What in the World is Social Engineering?In the way a magician uses timing and diversion to fool an audience, a cyber attacker can apply social engineering tactics to trick you into sharing sensitive data. Within the cyber security world, it is regarded as the art of human manipulation.
The objectives of these criminals are to fool you in doing the following-
- opening an infected email attachment
- sharing passwords
- allowing a stranger into a physically secure area
- sending sensitive information
Technology alone can't stop these computer criminals from using various methods such as phone calls, text messages, emails, social media access, and physical presence from getting their hands on information they should not have access to.
Examples of Techniques
Suppose you get an important message from your bank. You are informed your bank account had expired and your account will be locked. You get a unique phone number to call in and update your account.
You make contact and have to endure an automated system series of personal questions to prove your identity.
In reality, this is not your bank. There is no genuine concern in determining who you say you are.
This is an automated attack by cyber criminals seeking to record and steal information such as-
- Birth date
- Credit Card or Banking information
- Home Address
- Phone Number
As I mentioned before, their goals is to steal your identity and financial information.
Such attacks can also be a more complex for the gullible.....
Advanced Social Engineering Attacks
How would you react if you received an email apparently from your boss? It is short and urgent. It informs you law enforcement is conducting a secret investigation of the workplace and some people may have to go to prison.
This email further states you will receive a phone call from your employer's legal team in a short time and you must answer any questions they ask.
Then you get a call from a cyber attacker pretending to be a lawyer!
In such instances the caller's objective is to trick you into giving up as much information about yourself as possible. They will create a sense or urgency, often through fear, intimidation, a crisis, or a crucial deadline. They may use confusing or technical terms to trick you into providing sensitive information.
What You Can Do
Spot these attacks before they happen.
In the above scenario, wouldn't it be odd if an email message from your employer or manager appears odd, call and contact them directly about the message. It's possible that his or her account was hacked.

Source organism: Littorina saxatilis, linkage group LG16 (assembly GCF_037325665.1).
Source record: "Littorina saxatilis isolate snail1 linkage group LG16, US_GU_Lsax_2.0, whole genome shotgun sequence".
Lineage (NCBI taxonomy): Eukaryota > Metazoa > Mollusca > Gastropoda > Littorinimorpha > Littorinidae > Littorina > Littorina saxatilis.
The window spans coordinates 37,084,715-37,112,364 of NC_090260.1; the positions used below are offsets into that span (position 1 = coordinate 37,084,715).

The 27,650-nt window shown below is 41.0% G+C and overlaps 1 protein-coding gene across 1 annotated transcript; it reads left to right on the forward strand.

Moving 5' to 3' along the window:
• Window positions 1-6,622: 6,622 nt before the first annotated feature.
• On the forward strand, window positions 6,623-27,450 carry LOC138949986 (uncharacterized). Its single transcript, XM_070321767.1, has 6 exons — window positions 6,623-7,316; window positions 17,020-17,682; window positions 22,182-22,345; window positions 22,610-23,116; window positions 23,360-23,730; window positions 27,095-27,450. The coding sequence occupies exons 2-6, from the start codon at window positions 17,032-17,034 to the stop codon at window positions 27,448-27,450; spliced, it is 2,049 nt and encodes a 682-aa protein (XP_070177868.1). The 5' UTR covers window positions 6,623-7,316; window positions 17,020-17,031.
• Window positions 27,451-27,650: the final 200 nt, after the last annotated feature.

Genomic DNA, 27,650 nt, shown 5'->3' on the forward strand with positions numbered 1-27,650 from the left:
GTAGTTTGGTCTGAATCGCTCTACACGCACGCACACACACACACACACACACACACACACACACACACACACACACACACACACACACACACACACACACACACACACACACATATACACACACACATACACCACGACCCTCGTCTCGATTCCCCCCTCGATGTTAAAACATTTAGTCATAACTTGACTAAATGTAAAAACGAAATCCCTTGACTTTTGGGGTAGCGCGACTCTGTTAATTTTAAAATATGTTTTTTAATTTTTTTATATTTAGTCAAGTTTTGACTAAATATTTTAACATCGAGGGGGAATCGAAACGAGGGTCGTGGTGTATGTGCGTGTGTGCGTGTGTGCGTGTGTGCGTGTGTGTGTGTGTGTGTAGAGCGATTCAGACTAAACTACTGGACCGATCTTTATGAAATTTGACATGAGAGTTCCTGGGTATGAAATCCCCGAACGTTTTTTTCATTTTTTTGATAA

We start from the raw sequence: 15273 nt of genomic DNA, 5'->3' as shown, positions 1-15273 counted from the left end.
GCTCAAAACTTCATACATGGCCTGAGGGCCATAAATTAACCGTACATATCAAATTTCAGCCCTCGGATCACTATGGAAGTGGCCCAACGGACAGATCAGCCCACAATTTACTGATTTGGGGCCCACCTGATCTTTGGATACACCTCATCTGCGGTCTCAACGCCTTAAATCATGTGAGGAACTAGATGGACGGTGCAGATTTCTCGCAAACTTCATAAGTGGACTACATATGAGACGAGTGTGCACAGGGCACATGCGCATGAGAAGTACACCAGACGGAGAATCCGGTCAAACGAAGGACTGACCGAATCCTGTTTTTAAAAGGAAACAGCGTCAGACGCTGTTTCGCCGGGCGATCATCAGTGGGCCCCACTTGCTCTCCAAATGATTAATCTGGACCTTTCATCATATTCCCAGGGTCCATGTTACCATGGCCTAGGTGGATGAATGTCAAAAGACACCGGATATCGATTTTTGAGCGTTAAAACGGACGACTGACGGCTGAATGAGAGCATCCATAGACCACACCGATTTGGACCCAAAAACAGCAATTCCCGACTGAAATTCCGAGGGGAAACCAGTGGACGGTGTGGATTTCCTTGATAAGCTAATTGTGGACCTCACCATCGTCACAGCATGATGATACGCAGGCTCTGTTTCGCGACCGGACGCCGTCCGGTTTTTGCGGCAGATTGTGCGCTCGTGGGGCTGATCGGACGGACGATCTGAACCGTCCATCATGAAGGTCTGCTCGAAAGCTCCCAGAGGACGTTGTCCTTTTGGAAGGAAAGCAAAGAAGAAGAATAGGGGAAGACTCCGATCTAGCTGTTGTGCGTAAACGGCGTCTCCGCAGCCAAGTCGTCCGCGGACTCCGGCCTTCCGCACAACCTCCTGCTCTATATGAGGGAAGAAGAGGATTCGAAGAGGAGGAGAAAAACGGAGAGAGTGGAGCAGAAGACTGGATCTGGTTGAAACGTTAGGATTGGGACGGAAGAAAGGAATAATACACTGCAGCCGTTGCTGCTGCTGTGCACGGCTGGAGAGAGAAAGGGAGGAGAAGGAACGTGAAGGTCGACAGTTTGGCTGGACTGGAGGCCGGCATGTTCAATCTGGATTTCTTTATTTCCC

There other things that can look out suspicious.
- The content of the email contains irregular grammar and spelling errors
- Tone of the message is questionable
- Hover cursor over any questionable link to display link's real origin.
- If you are on the phone with a highly questionable person, just hang up.
- Direct these matters to the help desk or computer informational team
Many years ago, when I was a Court Security Officer, I was having lunch with my superiors when I received a call from a Cyber Attacker warning me of an impending arrest warrant for me for failure to make my car payments (the caller didn't know I worked for the Sheriff Office).
At the time, I knew I had no existing car payments and the County Sheriff and other deputies were sitting near by eating, laughing, and talking sports.
I had fun with this caller as I pleaded for him to spare my life. I asked him if he could loan me the money to pay it and I would have my contractual killer friend deliver the money to him personally. My laughing frustrated this man to the point he hung up on me (I know I could've been more professional).
Make no mistake, your identity can be shared with a cyber attacker without your role in any of it. Take a look at this scenario that will blow your mind. This involves a customer service representative
sharing information about an account that could happen to anyone.
This takes no more than 30 seconds so brace yourself.
Quite diabolic isn't that?
As I studied this scene, the representative missed some cues-
- Where was the husband and why didn't she request to talk to him directly?
- Mom has an infant and an older daughter whom she is attempting to add to the account to make changes if needed? Talk about a disparity in age. How old is the older daughter mom? You trust her with what?? lol
- How is it possible mom and dad don't remember the email they used to sign up for the account?
- Initially, dad did not have mom on the account in the first place. What's up with that? Sorry, how do I know you two are not legally separated or something?
- Mom claims she can't receive the text because she is talking on the phone with the operator. Really???
By fooling this customer representative, the fake mom was able to do the following-
- Add herself to the account with a fake name and fake social security number
- Set up her own personal access to the victim's account
- Convince the support person to change the password, thus locking the real account holder out of his own account.
Social engineering is a diabolic trick and we must spot them before it happens. We can check our account activity on a regular basis while at the same time, taking initiatives not to disclose any personal data to those who should not have access to.
Technology alone cannot keep us safe and secure. We all have a responsibility in ensuring we are taking extra caution in our daily lives. We are the top defense against cyber attackers.
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Be safe and secure my friends!
Scattering the Seeds of Knowledge,